New Test Distinguishes between Aggressive and Less Harmful Forms of Prostate Cancer
Scientists at the University of East Anglia (UEA) say they have discovered why some prostate cancers are more aggressive, spread to different parts of the body, and ultimately cause death. The team, which published its study, “A novel stratification framework for predicting outcome in patients with prostate cancer” in the British Journal of Cancer, hopes its findings will help transform patient treatment.
“Unsupervised learning methods, such as Hierarchical Cluster Analysis, are commonly used for the analysis of genomic platform data. Unfortunately, such approaches ignore the well-documented heterogeneous composition of prostate cancer samples. Our aim is to use more sophisticated analytical approaches to deconvolute the structure of prostate cancer transcriptome data, providing novel clinically actionable information for this disease. We apply an unsupervised model called Latent Process Decomposition (LPD), which can handle heterogeneity within individual cancer samples, to genome-wide expression data from eight prostate cancer clinical series, including 1,785 malignant samples with the clinical endpoints of PSA failure and metastasis,” write the investigators.
“We show that PSA failure is correlated with the level of an expression signature called DESNT (HR = 1.52, 95% CI = [1.36, 1.7], P = 9.0 × 10−14, Cox model), and that patients with a majority DESNT signature have an increased metastatic risk (X2 test, P = 0.0017, and P = 0.0019). In addition, we develop a stratification framework that incorporates DESNT and identifies three novel molecular subtypes of prostate cancer. These results highlight the importance of using more complex approaches for the analysis of genomic data, may assist drug targeting, and have allowed the construction of a nomogram combining DESNT with other clinical factors for use in clinical management.”
The findings come after the same team developed a test that distinguishes between aggressive and less harmful forms of prostate cancer, helping to avoid sometimes-damaging unnecessary treatment. The new study shows how the number of aggressive cells in a tumor sample defines how quickly the disease will progress and spread. The study also reveals three new subtypes of prostate cancer that could be used to stratify patients for different treatments.
Lead researcher Colin Cooper, PhD, from UEA’s Norwich Medical School, said: “Prostate cancer is the most common cancer in men in the U.K. It usually develops slowly, and the majority of cancers will not require treatment in a man’s lifetime. However, doctors struggle to predict which tumors will become aggressive, making it hard to decide on treatment for many men. This means that many thousands of men are treated unnecessarily, increasing the risk of damaging side effects, including impotence from surgery.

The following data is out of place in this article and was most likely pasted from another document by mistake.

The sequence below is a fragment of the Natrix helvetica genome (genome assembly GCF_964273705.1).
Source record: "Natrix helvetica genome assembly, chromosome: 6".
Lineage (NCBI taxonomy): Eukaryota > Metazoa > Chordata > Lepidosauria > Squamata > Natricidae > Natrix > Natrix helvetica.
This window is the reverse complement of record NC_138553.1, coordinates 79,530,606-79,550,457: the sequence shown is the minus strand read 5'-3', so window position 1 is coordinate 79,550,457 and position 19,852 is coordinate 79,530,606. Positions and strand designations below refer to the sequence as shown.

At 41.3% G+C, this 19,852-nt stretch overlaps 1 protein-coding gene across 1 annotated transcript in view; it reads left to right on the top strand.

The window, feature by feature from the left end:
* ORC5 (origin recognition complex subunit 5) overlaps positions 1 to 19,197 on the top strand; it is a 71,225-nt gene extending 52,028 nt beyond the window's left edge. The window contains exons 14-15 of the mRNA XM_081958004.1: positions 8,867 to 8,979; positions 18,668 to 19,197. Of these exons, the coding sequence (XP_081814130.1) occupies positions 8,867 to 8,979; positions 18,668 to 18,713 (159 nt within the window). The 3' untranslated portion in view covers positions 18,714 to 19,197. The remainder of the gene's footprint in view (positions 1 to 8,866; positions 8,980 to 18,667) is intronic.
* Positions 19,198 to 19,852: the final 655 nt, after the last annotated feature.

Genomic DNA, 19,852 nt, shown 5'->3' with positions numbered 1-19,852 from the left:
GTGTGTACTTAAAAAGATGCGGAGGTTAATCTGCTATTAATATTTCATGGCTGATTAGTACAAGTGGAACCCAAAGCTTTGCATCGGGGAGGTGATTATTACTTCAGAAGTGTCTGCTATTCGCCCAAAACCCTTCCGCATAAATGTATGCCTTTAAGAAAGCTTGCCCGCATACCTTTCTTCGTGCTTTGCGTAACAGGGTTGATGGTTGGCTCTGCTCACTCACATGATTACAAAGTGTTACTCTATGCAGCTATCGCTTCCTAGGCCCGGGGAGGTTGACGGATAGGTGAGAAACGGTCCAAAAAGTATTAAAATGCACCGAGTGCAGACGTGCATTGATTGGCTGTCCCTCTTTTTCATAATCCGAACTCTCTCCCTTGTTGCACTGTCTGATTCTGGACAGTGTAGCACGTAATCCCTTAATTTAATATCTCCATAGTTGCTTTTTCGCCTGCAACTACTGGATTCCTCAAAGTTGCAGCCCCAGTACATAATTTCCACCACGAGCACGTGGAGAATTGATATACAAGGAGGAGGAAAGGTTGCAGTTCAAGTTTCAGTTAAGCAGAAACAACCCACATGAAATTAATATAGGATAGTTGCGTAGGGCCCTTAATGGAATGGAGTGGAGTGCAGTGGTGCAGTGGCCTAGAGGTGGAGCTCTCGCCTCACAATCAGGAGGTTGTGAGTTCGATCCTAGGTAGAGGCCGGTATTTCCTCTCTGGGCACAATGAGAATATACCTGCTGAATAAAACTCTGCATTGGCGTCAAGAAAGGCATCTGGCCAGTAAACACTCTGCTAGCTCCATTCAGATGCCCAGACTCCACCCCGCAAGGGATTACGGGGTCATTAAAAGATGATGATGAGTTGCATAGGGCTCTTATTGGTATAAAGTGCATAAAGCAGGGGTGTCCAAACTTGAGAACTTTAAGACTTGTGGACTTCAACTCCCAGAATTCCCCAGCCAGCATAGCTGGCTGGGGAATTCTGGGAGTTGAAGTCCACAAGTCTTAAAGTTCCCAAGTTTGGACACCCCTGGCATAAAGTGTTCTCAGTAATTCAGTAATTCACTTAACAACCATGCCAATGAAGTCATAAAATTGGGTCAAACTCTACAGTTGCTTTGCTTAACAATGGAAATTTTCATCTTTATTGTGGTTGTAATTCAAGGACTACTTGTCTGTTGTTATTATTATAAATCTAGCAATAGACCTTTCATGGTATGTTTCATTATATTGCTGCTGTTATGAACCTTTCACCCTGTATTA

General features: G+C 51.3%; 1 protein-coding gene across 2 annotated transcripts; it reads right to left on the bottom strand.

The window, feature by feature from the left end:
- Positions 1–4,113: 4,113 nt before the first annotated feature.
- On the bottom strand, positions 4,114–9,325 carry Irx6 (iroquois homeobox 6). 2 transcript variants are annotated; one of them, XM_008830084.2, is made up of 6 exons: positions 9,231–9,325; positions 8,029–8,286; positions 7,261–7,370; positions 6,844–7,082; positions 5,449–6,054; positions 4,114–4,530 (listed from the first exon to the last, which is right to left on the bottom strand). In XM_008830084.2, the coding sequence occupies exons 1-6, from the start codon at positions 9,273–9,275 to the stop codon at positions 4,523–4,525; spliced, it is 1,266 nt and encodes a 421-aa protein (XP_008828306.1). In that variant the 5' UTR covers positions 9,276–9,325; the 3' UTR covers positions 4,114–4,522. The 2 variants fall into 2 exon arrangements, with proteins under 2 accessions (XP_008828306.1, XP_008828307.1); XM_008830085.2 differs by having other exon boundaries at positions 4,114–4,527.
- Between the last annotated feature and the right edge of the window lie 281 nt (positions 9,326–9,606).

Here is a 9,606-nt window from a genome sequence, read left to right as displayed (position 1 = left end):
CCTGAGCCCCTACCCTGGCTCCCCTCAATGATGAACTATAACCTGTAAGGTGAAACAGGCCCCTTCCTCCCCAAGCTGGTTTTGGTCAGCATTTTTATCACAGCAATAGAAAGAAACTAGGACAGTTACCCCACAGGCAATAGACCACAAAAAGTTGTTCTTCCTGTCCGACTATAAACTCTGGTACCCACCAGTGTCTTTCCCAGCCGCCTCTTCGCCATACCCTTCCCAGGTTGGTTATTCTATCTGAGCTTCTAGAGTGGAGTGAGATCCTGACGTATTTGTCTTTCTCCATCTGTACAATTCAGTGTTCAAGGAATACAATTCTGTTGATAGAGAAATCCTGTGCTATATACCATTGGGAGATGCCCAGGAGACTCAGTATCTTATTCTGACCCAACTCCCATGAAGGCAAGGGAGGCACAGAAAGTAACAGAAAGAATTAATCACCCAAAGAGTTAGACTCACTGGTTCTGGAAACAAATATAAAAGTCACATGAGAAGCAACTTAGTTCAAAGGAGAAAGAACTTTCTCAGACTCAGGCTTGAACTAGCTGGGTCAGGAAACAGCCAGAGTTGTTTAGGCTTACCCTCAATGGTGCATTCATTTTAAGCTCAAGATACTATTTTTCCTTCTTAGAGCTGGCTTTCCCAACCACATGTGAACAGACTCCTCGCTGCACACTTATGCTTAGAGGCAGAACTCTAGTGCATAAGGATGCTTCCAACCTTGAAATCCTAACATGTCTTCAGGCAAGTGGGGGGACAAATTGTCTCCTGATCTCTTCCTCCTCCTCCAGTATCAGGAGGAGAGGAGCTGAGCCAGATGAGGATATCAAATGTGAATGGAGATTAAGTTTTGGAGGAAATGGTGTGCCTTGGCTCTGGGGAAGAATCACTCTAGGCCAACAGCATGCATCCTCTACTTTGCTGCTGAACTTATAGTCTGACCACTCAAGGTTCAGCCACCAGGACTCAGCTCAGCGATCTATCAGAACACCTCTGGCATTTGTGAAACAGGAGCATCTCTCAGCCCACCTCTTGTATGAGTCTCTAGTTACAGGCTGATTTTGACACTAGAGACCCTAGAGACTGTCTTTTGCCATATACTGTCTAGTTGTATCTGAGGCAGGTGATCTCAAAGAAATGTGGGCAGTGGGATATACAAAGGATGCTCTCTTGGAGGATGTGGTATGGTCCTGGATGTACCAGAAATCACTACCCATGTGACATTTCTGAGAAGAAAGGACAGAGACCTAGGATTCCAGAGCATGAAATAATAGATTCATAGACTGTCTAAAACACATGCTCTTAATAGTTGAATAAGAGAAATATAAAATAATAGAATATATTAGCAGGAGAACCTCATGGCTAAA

The team developed a test to distinguish aggressive prostate cancers from less threatening forms of the disease, by applying complex math known as Latent Process Decomposition.
A collaborator, Vincent Moulton, PhD, from UEA’s School of Computing Sciences, added “By applying the Latent Process Decomposition process and analyzing global prostate cancer datasets, we discovered an aggressive form of prostate cancer known as DESNT, which has the worst clinical outcomes for patients.”
In the latest study, published today, the team studied gene expression levels in 1,785 tumor samples. They found that the amount of DESNT subtype cells in a sample is linked with the likelihood of disease progression, the more DESNT cells, the quicker the patient is likely to progress.
Co-lead researcher Daniel Brewer, PhD, noted: “If you have a tumor that is majority DESNT you are more likely to get metastatic disease, in other words it is more likely to spread to other parts of your body. This is a much better indication of aggressive disease. We also identified three more molecular subtypes of prostate cancer that could help doctors decide on different treatment options for patients. This research highlights the importance of using more complex approaches for the analysis of genomic data.”